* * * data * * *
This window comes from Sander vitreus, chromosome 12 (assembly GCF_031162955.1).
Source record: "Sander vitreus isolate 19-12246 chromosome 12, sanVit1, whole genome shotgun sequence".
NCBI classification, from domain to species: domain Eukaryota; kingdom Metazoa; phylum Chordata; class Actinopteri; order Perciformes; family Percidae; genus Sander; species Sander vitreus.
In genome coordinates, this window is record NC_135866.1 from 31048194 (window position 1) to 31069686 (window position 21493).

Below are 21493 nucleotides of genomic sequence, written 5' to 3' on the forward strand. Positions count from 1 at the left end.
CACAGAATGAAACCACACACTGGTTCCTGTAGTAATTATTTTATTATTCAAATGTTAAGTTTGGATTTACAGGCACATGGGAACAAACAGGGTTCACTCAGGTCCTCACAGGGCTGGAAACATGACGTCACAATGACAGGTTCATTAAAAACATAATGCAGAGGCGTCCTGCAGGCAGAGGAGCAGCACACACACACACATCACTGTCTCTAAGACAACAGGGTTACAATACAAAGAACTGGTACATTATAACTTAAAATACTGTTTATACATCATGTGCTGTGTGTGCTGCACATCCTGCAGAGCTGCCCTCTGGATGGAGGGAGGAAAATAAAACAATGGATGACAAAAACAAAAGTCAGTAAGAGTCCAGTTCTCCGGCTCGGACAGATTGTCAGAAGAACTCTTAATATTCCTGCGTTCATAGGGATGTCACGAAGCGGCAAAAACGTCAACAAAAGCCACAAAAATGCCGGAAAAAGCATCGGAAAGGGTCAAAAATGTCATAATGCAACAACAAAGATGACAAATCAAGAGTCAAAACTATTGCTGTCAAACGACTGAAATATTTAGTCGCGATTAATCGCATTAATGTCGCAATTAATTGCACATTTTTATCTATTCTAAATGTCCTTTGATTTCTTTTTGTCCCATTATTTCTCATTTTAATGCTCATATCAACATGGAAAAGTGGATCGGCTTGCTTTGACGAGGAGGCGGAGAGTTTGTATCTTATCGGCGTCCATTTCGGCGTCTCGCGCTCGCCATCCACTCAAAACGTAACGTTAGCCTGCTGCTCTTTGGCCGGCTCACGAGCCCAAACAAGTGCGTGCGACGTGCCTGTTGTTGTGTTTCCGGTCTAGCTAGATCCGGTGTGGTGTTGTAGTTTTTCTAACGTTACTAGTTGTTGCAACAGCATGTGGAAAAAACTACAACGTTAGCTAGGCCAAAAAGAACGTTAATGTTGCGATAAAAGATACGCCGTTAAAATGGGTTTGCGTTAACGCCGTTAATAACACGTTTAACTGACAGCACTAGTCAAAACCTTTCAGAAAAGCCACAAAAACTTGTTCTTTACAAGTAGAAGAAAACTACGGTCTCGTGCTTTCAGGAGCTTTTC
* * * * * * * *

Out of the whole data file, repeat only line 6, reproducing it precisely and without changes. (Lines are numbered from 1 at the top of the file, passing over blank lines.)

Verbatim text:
CACAGAATGAAACCACACACTGGTTCCTGTAGTAATTATTTTATTATTCAAATGTTAAGTTTGGATTTACAGGCACATGGGAACAAACAGGGTTCACTCAGGTCCTCACAGGGCTGGAAACATGACGTCACAATGACAGGTTCATTAAAAACATAATGCAGAGGCGTCCTGCAGGCAGAGGAGCAGCACACACACACACATCACTGTCTCTAAGACAACAGGGTTACAATACAAAGAACTGGTACATTATAACTTAAAATACTGTTTATACATCATGTGCTGTGTGTGCTGCACATCCTGCAGAGCTGCCCTCTGGATGGAGGGAGGAAAATAAAACAATGGATGACAAAAACAAAAGTCAGTAAGAGTCCAGTTCTCCGGCTCGGACAGATTGTCAGAAGAACTCTTAATATTCCTGCGTTCATAGGGATGTCACGAAGCGGCAAAAACGTCAACAAAAGCCACAAAAATGCCGGAAAAAGCATCGGAAAGGGTCAAAAATGTCATAATGCAACAACAAAGATGACAAATCAAGAGTCAAAACTATTGCTGTCAAACGACTGAAATATTTAGTCGCGATTAATCGCATTAATGTCGCAATTAATTGCACATTTTTATCTATTCTAAATGTCCTTTGATTTCTTTTTGTCCCATTATTTCTCATTTTAATGCTCATATCAACATGGAAAAGTGGATCGGCTTGCTTTGACGAGGAGGCGGAGAGTTTGTATCTTATCGGCGTCCATTTCGGCGTCTCGCGCTCGCCATCCACTCAAAACGTAACGTTAGCCTGCTGCTCTTTGGCCGGCTCACGAGCCCAAACAAGTGCGTGCGACGTGCCTGTTGTTGTGTTTCCGGTCTAGCTAGATCCGGTGTGGTGTTGTAGTTTTTCTAACGTTACTAGTTGTTGCAACAGCATGTGGAAAAAACTACAACGTTAGCTAGGCCAAAAAGAACGTTAATGTTGCGATAAAAGATACGCCGTTAAAATGGGTTTGCGTTAACGCCGTTAATAACACGTTTAACTGACAGCACTAGTCAAAACCTTTCAGAAAAGCCACAAAAACTTGTTCTTTACAAGTAGAAGAAAACTACGGTCTCGTGCTTTCAGGAGCTTTTC